Abstract: The European Union (EU) states in its 2016 Global Strategy that it intends to be a “responsible global stakeholder” and to “act worldwide to address the core causes of war and poverty, as well as to promote the indivisibility and universality of human rights” (European Union Global Strategy, 2016, pp. 5–8, 18). However, the Global Strategy is silent on the credentials or prerequisites that give the EU the authority to act globally and address conflicts and violations of human rights, including through the use of sanctions against non-EU states. How far the EU has the authority to use sanctions, which are essentially coercive measures, is especially relevant when the EU resorts to unilateral sanctions based on obligations owed erga omnes, namely measures without explicit United Nations Security Council authorisation and based on obligations owed to the international community as a whole. Drawing on Habermas’s theory of communicative action, this article introduces an analytical framework—the “moral dimension” of EU authority—which maps the substantive and procedural standards to guide the assessment of whether the EU has the appropriate credentials to qualify as an authority with the right to intervene forcibly into the internal affairs of non-EU states. The analytical value of the framework is examined empirically in the case study of the EU’s restrictive measures (sanctions) imposed in response to state violence against anti-government protests in Uzbekistan in 2005.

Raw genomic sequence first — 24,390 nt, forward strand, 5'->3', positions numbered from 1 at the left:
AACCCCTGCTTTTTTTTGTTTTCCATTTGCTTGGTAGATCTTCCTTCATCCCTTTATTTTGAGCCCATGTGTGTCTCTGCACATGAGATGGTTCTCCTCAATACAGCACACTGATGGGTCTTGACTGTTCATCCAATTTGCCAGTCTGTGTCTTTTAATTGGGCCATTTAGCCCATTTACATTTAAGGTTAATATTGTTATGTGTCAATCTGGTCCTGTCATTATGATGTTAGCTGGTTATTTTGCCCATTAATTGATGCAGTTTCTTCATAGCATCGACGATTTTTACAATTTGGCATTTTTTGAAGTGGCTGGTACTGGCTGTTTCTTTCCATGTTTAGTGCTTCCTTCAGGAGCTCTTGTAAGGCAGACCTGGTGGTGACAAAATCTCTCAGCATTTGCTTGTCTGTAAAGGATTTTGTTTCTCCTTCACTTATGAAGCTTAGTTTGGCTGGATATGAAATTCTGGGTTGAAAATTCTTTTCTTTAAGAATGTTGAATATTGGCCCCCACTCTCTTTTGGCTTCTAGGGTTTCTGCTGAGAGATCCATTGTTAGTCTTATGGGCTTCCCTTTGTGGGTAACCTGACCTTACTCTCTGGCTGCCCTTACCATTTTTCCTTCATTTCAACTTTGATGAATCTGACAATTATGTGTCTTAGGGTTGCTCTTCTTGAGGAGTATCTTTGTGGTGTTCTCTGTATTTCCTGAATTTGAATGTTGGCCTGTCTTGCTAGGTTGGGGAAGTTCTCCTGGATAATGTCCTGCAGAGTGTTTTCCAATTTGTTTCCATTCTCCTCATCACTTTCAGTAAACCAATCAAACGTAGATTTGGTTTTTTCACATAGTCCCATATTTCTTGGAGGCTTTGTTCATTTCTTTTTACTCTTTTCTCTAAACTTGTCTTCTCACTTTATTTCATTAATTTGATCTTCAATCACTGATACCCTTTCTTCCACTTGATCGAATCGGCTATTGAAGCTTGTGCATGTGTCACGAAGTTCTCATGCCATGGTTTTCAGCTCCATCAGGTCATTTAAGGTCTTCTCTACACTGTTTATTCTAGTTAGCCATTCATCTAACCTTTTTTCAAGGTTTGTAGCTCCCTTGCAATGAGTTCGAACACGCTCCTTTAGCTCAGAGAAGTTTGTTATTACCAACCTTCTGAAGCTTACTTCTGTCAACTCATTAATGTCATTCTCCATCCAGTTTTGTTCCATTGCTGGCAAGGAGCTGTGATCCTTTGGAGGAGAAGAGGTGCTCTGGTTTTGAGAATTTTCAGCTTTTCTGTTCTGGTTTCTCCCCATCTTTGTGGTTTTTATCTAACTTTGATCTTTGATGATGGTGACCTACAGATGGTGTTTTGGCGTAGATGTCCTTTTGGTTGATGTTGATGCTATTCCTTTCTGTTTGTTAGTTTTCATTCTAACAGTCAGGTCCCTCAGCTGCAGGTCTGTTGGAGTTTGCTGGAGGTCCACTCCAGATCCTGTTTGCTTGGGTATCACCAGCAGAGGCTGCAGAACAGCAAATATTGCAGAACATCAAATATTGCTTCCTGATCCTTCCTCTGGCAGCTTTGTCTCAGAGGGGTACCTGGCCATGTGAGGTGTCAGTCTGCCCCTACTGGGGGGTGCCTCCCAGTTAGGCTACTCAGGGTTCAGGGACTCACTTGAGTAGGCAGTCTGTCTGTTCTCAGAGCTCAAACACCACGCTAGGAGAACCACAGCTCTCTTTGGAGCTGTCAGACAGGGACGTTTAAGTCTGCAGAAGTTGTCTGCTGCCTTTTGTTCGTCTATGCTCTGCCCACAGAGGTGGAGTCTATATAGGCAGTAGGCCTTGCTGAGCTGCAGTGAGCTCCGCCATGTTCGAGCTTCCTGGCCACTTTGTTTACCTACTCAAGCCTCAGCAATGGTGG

Keywords: deliberative legitimacy; European Union; foreign policy; Habermas; sanctions; theory of communicative action